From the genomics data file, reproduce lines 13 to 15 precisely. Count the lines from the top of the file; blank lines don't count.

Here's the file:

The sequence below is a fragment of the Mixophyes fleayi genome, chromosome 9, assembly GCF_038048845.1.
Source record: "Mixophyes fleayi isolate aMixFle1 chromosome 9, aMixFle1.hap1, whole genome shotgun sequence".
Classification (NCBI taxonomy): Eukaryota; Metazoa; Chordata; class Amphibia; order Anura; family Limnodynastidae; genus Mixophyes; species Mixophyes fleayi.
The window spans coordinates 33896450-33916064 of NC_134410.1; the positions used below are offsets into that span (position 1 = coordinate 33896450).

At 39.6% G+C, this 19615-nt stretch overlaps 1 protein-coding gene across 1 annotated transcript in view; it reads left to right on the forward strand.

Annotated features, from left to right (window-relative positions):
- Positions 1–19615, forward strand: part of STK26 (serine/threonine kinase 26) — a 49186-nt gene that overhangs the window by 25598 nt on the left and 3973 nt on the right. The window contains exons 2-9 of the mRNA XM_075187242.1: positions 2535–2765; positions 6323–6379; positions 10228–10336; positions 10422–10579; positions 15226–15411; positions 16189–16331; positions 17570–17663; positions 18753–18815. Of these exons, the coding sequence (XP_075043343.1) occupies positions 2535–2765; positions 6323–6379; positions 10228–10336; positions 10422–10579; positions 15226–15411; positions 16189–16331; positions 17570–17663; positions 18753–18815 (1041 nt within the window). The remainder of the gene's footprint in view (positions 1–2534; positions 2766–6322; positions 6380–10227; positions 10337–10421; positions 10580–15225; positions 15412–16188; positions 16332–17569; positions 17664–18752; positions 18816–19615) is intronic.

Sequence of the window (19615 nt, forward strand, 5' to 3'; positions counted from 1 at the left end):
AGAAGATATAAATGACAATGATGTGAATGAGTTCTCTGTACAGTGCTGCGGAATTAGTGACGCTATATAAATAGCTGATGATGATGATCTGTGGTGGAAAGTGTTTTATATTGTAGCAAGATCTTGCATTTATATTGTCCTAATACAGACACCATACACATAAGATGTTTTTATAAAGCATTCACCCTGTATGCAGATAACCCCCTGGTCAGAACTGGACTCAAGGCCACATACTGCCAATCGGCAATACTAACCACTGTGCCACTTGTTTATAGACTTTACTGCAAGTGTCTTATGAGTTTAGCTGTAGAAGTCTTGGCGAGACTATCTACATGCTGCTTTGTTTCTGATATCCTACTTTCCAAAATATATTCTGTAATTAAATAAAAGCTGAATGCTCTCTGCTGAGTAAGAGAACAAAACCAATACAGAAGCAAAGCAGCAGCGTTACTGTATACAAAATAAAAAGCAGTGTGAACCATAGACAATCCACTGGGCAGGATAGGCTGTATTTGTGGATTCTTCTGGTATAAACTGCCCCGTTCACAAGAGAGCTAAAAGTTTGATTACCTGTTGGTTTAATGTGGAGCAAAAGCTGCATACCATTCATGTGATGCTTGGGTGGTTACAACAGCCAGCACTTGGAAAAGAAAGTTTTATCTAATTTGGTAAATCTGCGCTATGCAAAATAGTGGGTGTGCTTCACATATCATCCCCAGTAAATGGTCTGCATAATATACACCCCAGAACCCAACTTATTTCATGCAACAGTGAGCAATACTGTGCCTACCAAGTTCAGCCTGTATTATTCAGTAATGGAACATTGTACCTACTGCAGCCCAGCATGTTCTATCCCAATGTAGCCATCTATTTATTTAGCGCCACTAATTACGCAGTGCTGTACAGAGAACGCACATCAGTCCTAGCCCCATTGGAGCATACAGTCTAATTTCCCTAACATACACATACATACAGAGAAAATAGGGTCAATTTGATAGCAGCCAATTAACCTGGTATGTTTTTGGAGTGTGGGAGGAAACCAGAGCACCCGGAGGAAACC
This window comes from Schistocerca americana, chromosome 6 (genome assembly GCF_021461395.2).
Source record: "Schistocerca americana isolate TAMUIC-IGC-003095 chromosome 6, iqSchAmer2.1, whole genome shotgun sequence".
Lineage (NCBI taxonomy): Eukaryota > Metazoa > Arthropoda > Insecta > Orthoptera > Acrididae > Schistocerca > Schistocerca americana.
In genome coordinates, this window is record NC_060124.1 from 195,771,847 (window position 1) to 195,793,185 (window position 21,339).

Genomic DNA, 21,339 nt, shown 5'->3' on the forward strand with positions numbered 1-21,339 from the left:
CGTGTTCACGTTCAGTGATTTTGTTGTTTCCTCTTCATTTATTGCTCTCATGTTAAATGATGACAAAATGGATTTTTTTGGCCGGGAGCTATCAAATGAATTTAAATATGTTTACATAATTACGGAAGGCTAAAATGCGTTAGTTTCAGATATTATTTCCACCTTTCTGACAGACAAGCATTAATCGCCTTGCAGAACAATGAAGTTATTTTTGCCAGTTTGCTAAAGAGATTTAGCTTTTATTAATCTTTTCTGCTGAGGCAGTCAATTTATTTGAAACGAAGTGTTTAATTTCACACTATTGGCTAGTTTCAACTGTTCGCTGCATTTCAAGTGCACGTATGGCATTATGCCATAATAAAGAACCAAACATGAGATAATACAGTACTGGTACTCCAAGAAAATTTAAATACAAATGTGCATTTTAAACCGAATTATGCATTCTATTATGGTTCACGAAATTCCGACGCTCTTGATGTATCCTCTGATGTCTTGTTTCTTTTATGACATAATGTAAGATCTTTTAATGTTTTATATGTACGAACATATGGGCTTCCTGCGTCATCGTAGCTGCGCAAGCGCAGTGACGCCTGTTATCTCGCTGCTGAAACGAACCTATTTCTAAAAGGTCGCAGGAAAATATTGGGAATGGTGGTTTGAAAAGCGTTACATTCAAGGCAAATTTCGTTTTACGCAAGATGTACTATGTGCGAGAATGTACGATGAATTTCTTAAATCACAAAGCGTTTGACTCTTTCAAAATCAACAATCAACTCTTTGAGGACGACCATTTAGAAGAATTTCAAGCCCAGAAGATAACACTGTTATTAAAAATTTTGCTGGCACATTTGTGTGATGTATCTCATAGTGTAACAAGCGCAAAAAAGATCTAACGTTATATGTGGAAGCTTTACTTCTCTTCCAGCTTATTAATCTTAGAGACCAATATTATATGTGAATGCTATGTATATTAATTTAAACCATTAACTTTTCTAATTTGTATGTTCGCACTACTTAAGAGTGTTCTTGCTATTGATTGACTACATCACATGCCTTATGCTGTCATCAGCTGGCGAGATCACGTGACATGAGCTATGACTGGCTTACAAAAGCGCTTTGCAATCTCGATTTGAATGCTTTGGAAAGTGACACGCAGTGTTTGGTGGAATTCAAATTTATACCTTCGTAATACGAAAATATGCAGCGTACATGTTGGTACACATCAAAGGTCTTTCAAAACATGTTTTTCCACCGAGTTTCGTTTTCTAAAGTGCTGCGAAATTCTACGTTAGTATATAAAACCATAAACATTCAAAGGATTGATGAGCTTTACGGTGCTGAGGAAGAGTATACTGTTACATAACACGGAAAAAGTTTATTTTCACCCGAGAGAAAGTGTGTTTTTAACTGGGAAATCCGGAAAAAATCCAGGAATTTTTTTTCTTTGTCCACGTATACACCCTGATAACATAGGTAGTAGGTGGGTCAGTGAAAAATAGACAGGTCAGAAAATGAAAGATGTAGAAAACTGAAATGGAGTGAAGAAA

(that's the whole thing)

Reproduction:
In genome coordinates, this window is record NC_060124.1 from 195,771,847 (window position 1) to 195,793,185 (window position 21,339).

Genomic DNA, 21,339 nt, shown 5'->3' on the forward strand with positions numbered 1-21,339 from the left:
CGTGTTCACGTTCAGTGATTTTGTTGTTTCCTCTTCATTTATTGCTCTCATGTTAAATGATGACAAAATGGATTTTTTTGGCCGGGAGCTATCAAATGAATTTAAATATGTTTACATAATTACGGAAGGCTAAAATGCGTTAGTTTCAGATATTATTTCCACCTTTCTGACAGACAAGCATTAATCGCCTTGCAGAACAATGAAGTTATTTTTGCCAGTTTGCTAAAGAGATTTAGCTTTTATTAATCTTTTCTGCTGAGGCAGTCAATTTATTTGAAACGAAGTGTTTAATTTCACACTATTGGCTAGTTTCAACTGTTCGCTGCATTTCAAGTGCACGTATGGCATTATGCCATAATAAAGAACCAAACATGAGATAATACAGTACTGGTACTCCAAGAAAATTTAAATACAAATGTGCATTTTAAACCGAATTATGCATTCTATTATGGTTCACGAAATTCCGACGCTCTTGATGTATCCTCTGATGTCTTGTTTCTTTTATGACATAATGTAAGATCTTTTAATGTTTTATATGTACGAACATATGGGCTTCCTGCGTCATCGTAGCTGCGCAAGCGCAGTGACGCCTGTTATCTCGCTGCTGAAACGAACCTATTTCTAAAAGGTCGCAGGAAAATATTGGGAATGGTGGTTTGAAAAGCGTTACATTCAAGGCAAATTTCGTTTTACGCAAGATGTACTATGTGCGAGAATGTACGATGAATTTCTTAAATCACAAAGCGTTTGACTCTTTCAAAATCAACAATCAACTCTTTGAGGACGACCATTTAGAAGAATTTCAAGCCCAGAAGATAACACTGTTATTAAAAATTTTGCTGGCACATTTGTGTGATGTATCTCATAGTGTAACAAGCGCAAAAAAGATCTAACGTTATATGTGGAAGCTTTACTTCTCTTCCAGCTTATTAATCTTAGAGACCAATATTATATGTGAATGCTATGTATATTAATTTAAACCATTAACTTTTCTAATTTGTATGTTCGCACTACTTAAGAGTGTTCTTGCTATTGATTGACTACATCACATGCCTTATGCTGTCATCAGCTGGCGAGATCACGTGACATGAGCTATGACTGGCTTACAAAAGCGCTTTGCAATCTCGATTTGAATGCTTTGGAAAGTGACACGCAGTGTTTGGTGGAATTCAAATTTATACCTTCGTAATACGAAAATATGCAGCGTACATGTTGGTACACATCAAAGGTCTTTCAAAACATGTTTTTCCACCGAGTTTCGTTTTCTAAAGTGCTGCGAAATTCTACGTTAGTATATAAAACCATAAACATTCAAAGGATTGATGAGCTTTACGGTGCTGAGGAAGAGTATACTGTTACATAACACGGAAAAAGTTTATTTTCACCCGAGAGAAAGTGTGTTTTTAACTGGGAAATCCGGAAAAAATCCAGGAATTTTTTTTCTTTGTCCACGTATACACCCTGATAACATAGGTAGTAGGTGGGTCAGTGAAAAATAGACAGGTCAGAAAATGAAAGATGTAGAAAACTGAAATGGAGTGAAGAAA